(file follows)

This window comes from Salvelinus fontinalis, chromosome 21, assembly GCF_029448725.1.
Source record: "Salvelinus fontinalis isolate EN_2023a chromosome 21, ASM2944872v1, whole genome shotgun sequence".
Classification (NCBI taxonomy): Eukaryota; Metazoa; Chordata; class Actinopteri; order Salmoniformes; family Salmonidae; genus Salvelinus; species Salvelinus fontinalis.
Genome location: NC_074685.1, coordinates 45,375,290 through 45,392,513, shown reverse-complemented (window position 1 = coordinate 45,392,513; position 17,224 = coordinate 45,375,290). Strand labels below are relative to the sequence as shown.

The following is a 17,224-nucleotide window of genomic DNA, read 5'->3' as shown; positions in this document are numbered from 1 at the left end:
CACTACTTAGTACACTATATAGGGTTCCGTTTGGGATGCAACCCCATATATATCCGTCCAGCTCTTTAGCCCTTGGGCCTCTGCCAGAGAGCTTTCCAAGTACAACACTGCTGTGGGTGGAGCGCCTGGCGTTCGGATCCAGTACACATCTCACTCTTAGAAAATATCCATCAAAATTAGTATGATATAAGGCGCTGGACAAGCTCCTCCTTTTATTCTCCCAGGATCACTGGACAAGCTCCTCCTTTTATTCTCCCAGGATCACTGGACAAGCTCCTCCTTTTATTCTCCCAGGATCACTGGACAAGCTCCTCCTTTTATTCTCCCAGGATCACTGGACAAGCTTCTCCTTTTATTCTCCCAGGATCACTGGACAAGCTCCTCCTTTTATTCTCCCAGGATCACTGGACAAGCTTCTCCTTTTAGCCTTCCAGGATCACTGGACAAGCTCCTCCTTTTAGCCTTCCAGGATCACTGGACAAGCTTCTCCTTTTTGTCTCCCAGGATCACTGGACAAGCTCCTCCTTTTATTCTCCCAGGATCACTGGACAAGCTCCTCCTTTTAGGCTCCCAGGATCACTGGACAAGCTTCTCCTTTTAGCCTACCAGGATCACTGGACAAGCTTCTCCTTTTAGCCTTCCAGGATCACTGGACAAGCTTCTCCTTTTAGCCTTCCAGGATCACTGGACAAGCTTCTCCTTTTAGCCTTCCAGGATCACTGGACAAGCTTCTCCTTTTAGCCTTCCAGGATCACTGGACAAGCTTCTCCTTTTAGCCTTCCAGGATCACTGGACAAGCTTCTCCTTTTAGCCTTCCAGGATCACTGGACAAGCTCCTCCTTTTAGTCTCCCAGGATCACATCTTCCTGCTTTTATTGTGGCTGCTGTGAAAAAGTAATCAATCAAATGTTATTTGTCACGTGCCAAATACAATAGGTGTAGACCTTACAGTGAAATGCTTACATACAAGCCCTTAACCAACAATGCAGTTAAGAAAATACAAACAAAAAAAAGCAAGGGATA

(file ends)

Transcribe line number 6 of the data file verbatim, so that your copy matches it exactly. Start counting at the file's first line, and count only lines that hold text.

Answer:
CACTACTTAGTACACTATATAGGGTTCCGTTTGGGATGCAACCCCATATATATCCGTCCAGCTCTTTAGCCCTTGGGCCTCTGCCAGAGAGCTTTCCAAGTACAACACTGCTGTGGGTGGAGCGCCTGGCGTTCGGATCCAGTACACATCTCACTCTTAGAAAATATCCATCAAAATTAGTATGATATAAGGCGCTGGACAAGCTCCTCCTTTTATTCTCCCAGGATCACTGGACAAGCTCCTCCTTTTATTCTCCCAGGATCACTGGACAAGCTCCTCCTTTTATTCTCCCAGGATCACTGGACAAGCTCCTCCTTTTATTCTCCCAGGATCACTGGACAAGCTTCTCCTTTTATTCTCCCAGGATCACTGGACAAGCTCCTCCTTTTATTCTCCCAGGATCACTGGACAAGCTTCTCCTTTTAGCCTTCCAGGATCACTGGACAAGCTCCTCCTTTTAGCCTTCCAGGATCACTGGACAAGCTTCTCCTTTTTGTCTCCCAGGATCACTGGACAAGCTCCTCCTTTTATTCTCCCAGGATCACTGGACAAGCTCCTCCTTTTAGGCTCCCAGGATCACTGGACAAGCTTCTCCTTTTAGCCTACCAGGATCACTGGACAAGCTTCTCCTTTTAGCCTTCCAGGATCACTGGACAAGCTTCTCCTTTTAGCCTTCCAGGATCACTGGACAAGCTTCTCCTTTTAGCCTTCCAGGATCACTGGACAAGCTTCTCCTTTTAGCCTTCCAGGATCACTGGACAAGCTTCTCCTTTTAGCCTTCCAGGATCACTGGACAAGCTTCTCCTTTTAGCCTTCCAGGATCACTGGACAAGCTCCTCCTTTTAGTCTCCCAGGATCACATCTTCCTGCTTTTATTGTGGCTGCTGTGAAAAAGTAATCAATCAAATGTTATTTGTCACGTGCCAAATACAATAGGTGTAGACCTTACAGTGAAATGCTTACATACAAGCCCTTAACCAACAATGCAGTTAAGAAAATACAAACAAAAAAAAGCAAGGGATA